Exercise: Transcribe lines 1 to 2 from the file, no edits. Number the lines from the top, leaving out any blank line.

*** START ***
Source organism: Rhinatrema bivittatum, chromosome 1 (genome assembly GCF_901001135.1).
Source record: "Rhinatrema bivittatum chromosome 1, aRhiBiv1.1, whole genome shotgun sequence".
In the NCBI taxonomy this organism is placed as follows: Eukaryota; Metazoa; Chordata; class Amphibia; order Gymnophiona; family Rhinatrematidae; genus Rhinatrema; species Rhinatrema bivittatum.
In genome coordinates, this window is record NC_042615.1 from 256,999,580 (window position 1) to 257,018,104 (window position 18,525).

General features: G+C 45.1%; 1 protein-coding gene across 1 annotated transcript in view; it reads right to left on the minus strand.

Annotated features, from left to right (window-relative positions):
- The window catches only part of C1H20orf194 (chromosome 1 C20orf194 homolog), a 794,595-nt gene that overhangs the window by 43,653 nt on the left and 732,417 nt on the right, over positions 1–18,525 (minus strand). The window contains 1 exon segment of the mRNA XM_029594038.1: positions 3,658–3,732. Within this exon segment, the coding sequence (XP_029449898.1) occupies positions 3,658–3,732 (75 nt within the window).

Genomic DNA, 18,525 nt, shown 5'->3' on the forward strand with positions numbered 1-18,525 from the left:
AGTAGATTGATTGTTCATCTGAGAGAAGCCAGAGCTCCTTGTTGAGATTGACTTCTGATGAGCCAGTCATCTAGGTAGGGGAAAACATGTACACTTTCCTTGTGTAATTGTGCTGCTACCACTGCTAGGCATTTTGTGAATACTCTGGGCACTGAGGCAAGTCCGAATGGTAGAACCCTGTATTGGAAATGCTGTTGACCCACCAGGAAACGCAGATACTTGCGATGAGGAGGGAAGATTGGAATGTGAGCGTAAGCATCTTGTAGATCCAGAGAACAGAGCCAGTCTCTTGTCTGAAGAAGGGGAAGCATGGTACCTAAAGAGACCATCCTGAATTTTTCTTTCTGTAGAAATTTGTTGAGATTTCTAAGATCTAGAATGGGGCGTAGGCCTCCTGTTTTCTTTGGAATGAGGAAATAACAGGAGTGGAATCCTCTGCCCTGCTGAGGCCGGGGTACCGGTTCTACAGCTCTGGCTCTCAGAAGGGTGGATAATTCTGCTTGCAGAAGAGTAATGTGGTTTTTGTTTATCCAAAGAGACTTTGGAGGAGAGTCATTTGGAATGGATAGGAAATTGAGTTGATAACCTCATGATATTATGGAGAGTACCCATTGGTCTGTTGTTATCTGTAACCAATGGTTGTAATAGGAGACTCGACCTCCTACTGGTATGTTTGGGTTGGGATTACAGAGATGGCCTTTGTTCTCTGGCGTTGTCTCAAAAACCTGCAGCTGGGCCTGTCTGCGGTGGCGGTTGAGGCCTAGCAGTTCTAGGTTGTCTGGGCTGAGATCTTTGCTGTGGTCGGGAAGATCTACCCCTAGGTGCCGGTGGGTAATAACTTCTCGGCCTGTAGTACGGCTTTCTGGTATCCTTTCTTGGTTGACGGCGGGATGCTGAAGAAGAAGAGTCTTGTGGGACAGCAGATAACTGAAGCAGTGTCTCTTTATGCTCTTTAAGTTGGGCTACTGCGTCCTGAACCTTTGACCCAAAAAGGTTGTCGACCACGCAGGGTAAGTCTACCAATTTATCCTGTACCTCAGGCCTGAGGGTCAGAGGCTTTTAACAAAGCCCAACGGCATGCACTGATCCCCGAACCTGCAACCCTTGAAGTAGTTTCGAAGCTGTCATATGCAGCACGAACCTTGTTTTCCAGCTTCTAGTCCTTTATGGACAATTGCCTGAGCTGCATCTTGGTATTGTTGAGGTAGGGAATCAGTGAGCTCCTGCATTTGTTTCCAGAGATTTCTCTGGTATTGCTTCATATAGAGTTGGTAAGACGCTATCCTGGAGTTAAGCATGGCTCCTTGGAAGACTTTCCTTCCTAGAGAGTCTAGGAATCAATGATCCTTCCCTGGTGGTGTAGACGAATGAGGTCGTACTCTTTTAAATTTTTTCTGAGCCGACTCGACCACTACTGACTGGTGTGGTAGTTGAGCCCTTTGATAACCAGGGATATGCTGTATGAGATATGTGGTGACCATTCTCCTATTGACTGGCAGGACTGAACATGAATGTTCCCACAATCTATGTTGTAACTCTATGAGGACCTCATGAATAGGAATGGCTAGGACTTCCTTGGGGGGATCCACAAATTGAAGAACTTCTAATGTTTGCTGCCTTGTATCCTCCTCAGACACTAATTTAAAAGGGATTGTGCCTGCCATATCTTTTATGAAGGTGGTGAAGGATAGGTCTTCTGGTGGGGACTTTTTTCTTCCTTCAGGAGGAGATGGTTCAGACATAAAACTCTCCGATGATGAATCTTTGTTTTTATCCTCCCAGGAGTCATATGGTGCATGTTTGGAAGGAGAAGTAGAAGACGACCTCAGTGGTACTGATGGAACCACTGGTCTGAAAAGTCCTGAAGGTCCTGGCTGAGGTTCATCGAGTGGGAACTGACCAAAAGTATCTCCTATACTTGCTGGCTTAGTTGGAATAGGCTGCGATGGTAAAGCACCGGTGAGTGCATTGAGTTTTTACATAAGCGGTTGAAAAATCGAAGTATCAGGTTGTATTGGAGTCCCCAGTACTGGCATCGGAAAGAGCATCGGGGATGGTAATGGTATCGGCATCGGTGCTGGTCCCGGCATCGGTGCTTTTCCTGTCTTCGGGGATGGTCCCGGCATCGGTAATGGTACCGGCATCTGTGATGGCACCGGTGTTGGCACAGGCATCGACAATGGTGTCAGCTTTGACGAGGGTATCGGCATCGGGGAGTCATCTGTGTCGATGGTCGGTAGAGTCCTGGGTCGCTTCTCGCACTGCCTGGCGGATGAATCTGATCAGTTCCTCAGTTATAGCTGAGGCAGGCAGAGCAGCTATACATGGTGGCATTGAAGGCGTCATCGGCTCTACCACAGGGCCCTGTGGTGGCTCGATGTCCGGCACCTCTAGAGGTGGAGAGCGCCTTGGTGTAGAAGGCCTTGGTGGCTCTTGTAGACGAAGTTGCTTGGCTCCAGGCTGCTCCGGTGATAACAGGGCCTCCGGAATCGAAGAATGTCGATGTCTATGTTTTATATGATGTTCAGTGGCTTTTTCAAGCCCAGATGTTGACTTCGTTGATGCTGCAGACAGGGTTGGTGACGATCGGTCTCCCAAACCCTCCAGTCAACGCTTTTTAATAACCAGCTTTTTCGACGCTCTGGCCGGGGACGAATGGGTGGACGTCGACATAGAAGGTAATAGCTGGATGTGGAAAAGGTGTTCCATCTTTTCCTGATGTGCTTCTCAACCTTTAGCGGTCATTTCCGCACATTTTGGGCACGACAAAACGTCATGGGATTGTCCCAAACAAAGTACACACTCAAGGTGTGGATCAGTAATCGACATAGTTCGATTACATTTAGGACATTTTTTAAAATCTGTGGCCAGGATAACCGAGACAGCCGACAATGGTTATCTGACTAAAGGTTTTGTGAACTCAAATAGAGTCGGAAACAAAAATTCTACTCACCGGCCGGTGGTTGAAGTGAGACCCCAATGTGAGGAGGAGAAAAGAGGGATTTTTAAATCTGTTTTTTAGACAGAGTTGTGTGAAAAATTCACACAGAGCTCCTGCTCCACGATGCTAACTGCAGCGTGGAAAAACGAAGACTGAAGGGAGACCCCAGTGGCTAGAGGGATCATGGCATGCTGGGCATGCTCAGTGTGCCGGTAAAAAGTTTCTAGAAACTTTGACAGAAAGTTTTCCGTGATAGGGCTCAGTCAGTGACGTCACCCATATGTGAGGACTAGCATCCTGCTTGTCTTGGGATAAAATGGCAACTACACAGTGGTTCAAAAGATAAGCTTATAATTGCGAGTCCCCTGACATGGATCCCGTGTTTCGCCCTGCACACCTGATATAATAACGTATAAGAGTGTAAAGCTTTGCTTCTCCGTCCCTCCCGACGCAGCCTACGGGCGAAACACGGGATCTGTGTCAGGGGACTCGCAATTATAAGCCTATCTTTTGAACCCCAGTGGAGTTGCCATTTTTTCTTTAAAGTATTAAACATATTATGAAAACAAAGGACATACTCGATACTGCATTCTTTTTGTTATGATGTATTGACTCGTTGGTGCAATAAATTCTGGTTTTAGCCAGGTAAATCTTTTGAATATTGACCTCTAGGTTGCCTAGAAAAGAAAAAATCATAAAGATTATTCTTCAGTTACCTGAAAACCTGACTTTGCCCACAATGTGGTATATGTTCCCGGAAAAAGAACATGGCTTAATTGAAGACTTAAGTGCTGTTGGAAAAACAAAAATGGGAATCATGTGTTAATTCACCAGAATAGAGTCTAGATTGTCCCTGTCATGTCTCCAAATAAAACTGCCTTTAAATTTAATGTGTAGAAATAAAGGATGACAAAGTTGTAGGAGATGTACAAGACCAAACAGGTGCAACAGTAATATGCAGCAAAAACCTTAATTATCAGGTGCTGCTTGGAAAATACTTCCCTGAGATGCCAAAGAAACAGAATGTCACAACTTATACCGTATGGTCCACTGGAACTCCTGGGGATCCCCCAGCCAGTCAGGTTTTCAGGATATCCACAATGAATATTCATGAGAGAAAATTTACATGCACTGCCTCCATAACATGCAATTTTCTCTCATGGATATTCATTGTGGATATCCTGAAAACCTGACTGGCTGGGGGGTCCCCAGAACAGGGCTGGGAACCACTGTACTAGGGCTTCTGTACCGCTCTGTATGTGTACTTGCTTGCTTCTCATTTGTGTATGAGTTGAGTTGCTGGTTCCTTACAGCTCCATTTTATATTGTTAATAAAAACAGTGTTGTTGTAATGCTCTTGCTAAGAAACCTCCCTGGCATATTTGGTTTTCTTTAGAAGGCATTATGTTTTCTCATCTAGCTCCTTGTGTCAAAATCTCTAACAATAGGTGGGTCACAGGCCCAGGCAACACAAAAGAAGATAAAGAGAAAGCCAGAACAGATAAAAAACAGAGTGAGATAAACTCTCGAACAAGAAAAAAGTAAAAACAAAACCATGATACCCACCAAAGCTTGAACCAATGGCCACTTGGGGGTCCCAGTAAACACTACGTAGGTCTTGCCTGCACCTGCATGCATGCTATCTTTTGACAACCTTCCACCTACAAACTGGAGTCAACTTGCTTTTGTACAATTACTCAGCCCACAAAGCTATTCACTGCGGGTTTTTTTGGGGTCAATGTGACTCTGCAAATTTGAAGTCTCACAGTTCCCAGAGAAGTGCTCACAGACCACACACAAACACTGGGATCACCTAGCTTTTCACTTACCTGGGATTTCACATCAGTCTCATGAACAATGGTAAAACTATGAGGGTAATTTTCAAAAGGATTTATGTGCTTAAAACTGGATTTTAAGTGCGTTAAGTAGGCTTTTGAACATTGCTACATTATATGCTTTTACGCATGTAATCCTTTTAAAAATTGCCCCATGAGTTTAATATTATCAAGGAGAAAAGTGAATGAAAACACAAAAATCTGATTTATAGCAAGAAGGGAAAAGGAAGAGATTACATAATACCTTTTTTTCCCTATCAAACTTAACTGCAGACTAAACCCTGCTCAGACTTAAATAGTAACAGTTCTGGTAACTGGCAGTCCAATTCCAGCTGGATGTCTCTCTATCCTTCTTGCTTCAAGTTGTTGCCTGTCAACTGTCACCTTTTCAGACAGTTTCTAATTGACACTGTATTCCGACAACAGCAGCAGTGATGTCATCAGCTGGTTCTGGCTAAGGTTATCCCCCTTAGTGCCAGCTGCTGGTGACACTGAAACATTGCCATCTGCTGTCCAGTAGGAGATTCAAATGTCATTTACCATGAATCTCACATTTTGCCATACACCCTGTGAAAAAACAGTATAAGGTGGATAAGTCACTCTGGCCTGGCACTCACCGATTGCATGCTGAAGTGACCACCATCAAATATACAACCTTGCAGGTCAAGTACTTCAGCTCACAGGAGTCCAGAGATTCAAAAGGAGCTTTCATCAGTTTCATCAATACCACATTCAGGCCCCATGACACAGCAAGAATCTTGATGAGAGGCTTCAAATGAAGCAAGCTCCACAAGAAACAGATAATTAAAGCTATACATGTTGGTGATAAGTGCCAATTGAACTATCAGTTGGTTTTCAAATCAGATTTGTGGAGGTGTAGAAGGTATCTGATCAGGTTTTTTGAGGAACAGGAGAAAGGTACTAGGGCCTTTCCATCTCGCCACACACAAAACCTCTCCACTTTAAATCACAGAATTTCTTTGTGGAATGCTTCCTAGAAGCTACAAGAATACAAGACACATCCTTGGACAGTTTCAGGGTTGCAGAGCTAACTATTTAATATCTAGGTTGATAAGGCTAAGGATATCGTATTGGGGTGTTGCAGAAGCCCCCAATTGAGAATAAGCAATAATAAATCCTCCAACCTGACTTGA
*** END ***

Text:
Source organism: Rhinatrema bivittatum, chromosome 1 (genome assembly GCF_901001135.1).
Source record: "Rhinatrema bivittatum chromosome 1, aRhiBiv1.1, whole genome shotgun sequence".